City’s outreach brings boro’s homeless out of cold

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A city agency scoured the borough earlier this week for homeless residents on the street who were in danger due to the frigid temperatures.

The search was part of an alert called Code Blue, which goes into effect every time the temperature drops below 32 degrees. When that happens, the city Department of Homeless Services sends out street outreach teams to engage with the homeless and attempt to coax them into shelters, according to a department official.

“As part of the Code Blue process, we double the number of outreach teams that are out overnight,” said Seth Diamond, commissioner of the department. “They are looking for people who need help and should be in a warm place.”

The outreach teams work with Emergency Medical Services and police in order to prevent hypothermia and frostbite in the homeless individuals, according to Diamond.

But convincing a person who lives on the streets to come into a shelter can be a surprisingly daunting task.

“People on the street are reluctant to give up that life,” Diamond said.

And even freezing temperatures are not always enough of a motivation.

“It may be somewhat easier,” Diamond said. “But people on the streets often have mental health and other issues. The same judgment that keeps them on the street may interfere with the decisions that they make.”

As far as Queens goes, there is a much smaller homeless population than in Brooklyn or Manhattan.

“There are fewer people on the street in Queens,” Diamond said. “And it is a more spread-out borough.”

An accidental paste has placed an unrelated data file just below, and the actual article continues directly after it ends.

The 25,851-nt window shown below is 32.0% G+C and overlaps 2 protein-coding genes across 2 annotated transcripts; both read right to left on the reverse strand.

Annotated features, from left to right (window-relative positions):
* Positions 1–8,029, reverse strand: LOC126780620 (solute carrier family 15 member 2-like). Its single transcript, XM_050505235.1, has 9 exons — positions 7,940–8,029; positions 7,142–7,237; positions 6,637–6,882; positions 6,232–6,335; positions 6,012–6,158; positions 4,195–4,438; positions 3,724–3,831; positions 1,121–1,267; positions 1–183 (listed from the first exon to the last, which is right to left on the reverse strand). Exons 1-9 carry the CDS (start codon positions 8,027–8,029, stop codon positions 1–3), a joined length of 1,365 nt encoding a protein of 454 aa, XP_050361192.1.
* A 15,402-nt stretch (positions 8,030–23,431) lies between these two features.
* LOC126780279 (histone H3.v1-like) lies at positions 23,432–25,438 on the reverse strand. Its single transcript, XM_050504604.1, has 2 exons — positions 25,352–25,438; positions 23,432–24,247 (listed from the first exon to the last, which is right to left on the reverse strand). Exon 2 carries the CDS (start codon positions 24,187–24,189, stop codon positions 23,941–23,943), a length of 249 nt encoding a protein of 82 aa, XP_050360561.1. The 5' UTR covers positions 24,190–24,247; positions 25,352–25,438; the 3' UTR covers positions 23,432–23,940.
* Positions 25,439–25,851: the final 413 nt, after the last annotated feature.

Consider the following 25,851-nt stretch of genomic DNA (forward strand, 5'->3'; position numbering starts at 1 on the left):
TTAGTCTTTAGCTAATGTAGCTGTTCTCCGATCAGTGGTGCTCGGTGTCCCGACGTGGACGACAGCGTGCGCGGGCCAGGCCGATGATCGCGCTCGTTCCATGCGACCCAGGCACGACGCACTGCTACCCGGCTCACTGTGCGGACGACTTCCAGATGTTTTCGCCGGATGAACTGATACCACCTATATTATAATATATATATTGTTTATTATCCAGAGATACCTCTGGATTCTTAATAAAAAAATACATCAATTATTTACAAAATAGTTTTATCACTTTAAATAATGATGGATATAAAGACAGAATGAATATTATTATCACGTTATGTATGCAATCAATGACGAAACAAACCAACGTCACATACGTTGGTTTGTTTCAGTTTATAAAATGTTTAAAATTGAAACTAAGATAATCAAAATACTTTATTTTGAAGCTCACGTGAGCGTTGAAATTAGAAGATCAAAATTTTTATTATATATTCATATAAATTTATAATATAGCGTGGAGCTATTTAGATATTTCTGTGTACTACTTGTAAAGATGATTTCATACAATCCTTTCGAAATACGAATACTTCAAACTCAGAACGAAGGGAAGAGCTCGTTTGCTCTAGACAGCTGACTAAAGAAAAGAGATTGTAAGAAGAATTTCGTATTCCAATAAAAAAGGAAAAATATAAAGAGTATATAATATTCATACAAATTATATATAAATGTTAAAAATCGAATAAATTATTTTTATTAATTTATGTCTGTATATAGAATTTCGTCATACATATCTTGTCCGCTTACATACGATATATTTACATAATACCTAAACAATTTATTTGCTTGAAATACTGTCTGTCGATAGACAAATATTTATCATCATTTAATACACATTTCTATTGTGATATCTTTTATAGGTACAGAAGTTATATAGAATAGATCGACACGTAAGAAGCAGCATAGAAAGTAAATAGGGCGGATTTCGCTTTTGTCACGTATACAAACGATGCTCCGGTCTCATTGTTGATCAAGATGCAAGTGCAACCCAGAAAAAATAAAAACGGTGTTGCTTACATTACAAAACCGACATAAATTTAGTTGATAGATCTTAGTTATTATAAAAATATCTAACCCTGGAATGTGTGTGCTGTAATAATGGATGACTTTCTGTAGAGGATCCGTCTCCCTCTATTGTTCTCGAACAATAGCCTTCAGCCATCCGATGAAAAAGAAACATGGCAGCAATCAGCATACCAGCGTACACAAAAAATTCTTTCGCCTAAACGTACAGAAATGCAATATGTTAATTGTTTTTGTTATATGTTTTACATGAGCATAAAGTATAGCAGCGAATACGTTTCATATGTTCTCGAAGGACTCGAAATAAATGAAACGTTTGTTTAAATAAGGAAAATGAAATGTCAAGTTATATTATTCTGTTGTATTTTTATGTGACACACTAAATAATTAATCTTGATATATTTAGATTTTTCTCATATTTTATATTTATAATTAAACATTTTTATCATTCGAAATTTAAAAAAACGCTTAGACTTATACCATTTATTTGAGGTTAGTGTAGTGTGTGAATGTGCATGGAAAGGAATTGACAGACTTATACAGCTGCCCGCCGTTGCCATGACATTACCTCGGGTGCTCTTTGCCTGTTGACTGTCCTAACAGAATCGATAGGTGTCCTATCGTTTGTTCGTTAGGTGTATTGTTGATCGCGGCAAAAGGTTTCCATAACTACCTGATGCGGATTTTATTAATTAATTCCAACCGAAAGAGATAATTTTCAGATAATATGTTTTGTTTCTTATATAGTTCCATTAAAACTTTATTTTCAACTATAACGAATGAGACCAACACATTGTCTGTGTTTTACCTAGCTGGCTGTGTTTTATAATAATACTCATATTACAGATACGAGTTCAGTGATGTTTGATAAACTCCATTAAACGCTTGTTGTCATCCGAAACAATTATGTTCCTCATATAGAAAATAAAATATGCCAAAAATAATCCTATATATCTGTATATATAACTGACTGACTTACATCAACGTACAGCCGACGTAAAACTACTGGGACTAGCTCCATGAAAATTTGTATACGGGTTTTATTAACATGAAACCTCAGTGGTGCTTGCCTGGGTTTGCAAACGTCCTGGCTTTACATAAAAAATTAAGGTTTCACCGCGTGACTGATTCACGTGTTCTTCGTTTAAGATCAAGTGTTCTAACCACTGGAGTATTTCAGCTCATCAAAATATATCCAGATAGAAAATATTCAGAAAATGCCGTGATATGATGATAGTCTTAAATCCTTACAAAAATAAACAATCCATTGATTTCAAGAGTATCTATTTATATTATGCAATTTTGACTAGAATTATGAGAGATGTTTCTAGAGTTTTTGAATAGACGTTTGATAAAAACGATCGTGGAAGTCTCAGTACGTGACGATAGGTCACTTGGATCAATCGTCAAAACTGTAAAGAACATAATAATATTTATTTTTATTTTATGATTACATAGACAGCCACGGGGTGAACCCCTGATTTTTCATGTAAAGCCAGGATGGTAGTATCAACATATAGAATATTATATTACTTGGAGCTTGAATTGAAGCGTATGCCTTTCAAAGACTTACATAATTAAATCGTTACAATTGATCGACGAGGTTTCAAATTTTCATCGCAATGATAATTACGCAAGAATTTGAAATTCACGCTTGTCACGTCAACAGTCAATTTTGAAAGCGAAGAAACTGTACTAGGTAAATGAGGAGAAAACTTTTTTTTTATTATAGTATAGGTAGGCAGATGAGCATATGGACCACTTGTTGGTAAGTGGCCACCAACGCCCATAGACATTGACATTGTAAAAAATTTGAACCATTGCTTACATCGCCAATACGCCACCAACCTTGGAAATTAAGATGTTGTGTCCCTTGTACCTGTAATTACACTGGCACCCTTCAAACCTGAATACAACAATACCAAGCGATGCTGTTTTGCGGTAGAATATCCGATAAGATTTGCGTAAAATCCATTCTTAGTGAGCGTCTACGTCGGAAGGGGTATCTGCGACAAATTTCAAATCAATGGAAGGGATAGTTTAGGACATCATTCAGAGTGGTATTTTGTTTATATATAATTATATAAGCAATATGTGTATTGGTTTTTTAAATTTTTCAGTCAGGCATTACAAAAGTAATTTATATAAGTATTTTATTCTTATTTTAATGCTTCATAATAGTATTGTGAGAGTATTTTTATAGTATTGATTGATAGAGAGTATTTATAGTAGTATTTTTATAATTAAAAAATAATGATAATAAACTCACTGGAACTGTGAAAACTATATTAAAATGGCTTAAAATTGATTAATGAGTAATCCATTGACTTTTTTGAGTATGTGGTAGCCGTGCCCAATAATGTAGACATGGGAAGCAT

But the outreach teams know exactly where to find people who might be in trouble.

“They’re dedicated to Queens and they develop expertise,” Diamond said. “They know what areas are more likely to have people.”

And often they know the people personally and have gained their trust.

“They really develop a relationship with the individuals,” Diamond said. “Then we work with them to make better choices.”

This is the 42nd Code Blue that has been called since the winter season began´╗┐. So far there have been no major medical emergencies.

“We haven’t had any tragedies, fortunately,” Diamond said. “You have to keep working at it.”

But homeless residents had also not experienced the low temperatures that froze the city early in the week.

Because the outreach teams cannot be everywhere at once. Diamond encouraged residents to call 311 if they see someone who appears to need help.

“With that one call you could save somebody’s life,” he said.

In addition to outreach, homeless residents can walk into any shelter throughout the borough.

Reach reporter Joe Anuta by e-mail at or by phone at 718-260-4566.

Updated 10:49 am, October 12, 2011
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